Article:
# Finding the minimal integral area of a circle for which the area is larger than the circumference

I'm sorry maybe it's obvious but English is not my first language. I just want to know what is asked in this question:

The area of a circle (in square inches) is numerically larger than its circumference (in inches). What is the smallest possible integral area of the circle, in square inches?

Specifically I don't understand what integral area means. I'm familiar with integration and how you can calculate the area between the curve and the axes but what should the integral area of a circle mean?

• @EricDuminil That's why they specify the units. It allows you to uniquely extract dimensionless numbers (a number of square inches for the area, a number of inches for the circumference), and you can compare these dimensionless numbers. This question may instill the dangerous habit of thinking that lengths and areas are comparable, and in that sense it may be a bad question, but as asked, with units given, there is no room for misinterpretation. Mar 27 '18 at 11:46
• @Wouter, you're right, it's possible to compare units/inch**2 and length/unit. It's pretty much useless though since it depends on the choice of units, and it's simply wrong in physics. I'll delete my comment. Mar 27 '18 at 12:12
• I edited the title because the previous title was completely nondescript. Mar 27 '18 at 21:28
• @CameronWilliams: Unfortunately your edit incorporates into the title exactly the information that Denis-George Mih was missing, and thus makes him look like a complete moron. I'll edit again to fix that. Mar 28 '18 at 1:38
• @celtschk fair! I hadn't thought of that. Mar 28 '18 at 4:47

Most likely, "integral" means "is an integer". The area of this circle, expressed in square inches, is an integer.

• This is an ambiguity frequently seen. "Integral" is the adjective both for "integral" and for "integer". I once went to a lecture with a title about "integral equations", thinking it was equations involving $\int$. But no, it was about equations with coefficients in $\mathbb Z$. Mar 27 '18 at 11:12
• @GEdgar Well at least you didn't get a lecture on the importance of equations to the modern way of life.;)
– DRF
Mar 27 '18 at 12:11
• There's a special place in heaven for those who can write a math question that's understandable to even a first language reader. In this case, "nearest integer" or similar, would have been my first choice of wording. As I help high school students, I realize that not everyone knows what a ferris wheel is (for trig problems) or is familiar with a standard 52-card deck of playing cards (for probability). To be fair, the student this is targeted to is a much lower level than calculus. But still. Mar 27 '18 at 13:04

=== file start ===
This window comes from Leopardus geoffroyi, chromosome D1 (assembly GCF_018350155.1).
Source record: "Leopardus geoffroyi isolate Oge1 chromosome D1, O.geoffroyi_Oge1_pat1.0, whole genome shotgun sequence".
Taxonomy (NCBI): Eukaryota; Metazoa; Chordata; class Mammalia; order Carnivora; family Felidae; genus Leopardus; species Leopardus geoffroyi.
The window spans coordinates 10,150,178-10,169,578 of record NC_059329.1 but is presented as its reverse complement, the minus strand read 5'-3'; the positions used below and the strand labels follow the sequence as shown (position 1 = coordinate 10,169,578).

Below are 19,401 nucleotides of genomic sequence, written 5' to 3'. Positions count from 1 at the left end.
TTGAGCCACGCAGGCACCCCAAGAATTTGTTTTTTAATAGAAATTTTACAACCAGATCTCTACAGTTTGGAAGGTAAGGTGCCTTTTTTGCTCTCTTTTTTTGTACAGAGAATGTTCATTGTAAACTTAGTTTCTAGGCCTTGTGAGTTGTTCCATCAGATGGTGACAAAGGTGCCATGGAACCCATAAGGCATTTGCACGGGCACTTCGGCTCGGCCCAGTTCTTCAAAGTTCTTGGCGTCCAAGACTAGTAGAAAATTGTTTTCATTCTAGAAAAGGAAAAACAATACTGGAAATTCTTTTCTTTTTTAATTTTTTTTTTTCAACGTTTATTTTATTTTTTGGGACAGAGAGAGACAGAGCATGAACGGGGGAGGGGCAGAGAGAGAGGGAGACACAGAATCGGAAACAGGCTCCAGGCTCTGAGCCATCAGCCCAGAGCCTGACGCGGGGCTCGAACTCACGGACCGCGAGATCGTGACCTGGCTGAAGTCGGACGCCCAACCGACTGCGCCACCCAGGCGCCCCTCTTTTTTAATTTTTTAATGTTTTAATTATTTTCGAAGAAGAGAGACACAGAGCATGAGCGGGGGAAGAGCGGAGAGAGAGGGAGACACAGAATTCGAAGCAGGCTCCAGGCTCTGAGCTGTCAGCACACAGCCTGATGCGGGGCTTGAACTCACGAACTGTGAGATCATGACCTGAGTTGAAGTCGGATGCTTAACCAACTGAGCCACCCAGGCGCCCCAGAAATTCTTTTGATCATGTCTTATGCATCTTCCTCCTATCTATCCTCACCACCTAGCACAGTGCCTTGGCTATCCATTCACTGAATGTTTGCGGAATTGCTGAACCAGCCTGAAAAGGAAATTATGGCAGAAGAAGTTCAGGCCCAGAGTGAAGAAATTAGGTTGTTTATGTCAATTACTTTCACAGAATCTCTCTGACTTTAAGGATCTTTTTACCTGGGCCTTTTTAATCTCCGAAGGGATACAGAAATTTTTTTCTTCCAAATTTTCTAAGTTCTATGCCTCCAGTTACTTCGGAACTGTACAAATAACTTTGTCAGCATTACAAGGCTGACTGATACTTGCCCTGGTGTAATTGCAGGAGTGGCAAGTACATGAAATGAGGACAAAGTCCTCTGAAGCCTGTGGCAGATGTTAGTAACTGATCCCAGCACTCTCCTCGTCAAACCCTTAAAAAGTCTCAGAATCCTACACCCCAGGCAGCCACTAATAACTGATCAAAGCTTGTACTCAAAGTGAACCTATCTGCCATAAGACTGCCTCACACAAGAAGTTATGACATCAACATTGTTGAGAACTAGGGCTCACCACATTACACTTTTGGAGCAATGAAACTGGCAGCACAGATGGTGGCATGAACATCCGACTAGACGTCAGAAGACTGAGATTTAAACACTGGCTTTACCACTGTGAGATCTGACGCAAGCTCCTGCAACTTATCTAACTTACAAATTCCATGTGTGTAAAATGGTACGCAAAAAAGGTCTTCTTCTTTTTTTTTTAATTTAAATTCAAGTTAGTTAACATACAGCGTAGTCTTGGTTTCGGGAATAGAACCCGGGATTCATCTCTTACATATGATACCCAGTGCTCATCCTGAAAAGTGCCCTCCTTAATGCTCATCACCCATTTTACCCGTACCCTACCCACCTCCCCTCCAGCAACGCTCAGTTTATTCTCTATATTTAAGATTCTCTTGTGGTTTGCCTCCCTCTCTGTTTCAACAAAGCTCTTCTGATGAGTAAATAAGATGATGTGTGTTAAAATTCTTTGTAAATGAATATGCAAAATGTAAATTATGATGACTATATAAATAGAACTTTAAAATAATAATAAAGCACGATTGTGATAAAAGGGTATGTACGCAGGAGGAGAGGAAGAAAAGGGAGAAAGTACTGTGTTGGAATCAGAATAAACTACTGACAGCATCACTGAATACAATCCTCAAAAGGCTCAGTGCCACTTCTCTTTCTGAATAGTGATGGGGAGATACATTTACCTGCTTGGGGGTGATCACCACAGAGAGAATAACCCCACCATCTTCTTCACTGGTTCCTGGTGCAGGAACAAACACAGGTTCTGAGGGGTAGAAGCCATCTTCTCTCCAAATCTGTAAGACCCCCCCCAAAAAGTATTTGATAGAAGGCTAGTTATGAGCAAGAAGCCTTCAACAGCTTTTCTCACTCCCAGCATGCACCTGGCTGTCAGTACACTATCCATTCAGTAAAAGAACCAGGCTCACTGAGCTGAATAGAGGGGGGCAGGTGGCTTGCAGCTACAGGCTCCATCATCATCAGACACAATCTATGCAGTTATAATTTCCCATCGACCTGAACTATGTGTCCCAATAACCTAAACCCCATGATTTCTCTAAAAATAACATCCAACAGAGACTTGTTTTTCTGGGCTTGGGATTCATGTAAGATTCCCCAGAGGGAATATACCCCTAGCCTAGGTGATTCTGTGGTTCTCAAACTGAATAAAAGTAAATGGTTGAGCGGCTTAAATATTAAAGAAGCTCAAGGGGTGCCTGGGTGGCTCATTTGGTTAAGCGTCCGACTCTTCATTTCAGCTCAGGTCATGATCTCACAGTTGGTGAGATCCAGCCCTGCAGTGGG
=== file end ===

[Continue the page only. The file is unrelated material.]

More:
• @JoeTaxpayer Using "nearest" would be inappropriate here since this would indicate you are allowed to round down (which you're not). It would be better to write "the smallest possible area in $\mathbb{Z}$". Mar 27 '18 at 14:06
• What typo? Nothing here to see... Mar 27 '18 at 16:00

As Wouter points out, "integral" almost certainly means "integer valued". That is, the area of the circle is an integer. We can now answer the question, which I likely would have written as

The area of a circle (in square inches) is numerically larger than its circumference (in inches). What is the smallest integer which could be the area of the circle (in square inches)?

To fix notation, suppose that we have a circle with area and circumference given by

$$\text{Area} = A \text{ in}^2 \qquad\text{and}\qquad \text{Circumference} = C \text{ in}.$$

The first sentence tells us that $A > C$. The second sentence asks us to find the smallest integer value of $A$ possible. From general theory, we know that if $r$ inches is the radius of the circle, then $$A = \pi r^2 \qquad\text{and}\qquad C = 2\pi r.$$ This implies that $$A = \frac{C^2}{4\pi}.$$ Since we need $A > C$ (and we can assume that $C > 0$), it follows that $$\frac{C^2}{4\pi} > C \implies C > 4\pi \implies A = \frac{C^2}{4\pi} > \frac{(4\pi)^2}{4\pi} = 4\pi,$$ since $C > 4\pi > 1$ implies that $C^2 > (4\pi)^2$. But then (1) $A$ has to be an integer and (2) $A$ must be bigger than $4\pi$, so we round up to obtain $$A = \lceil 4\pi \rceil = 13$$ (since $4\pi \approx 12.566$; thanks Google!). That is, the smallest integer which could be the area of the circle is 13 square inches.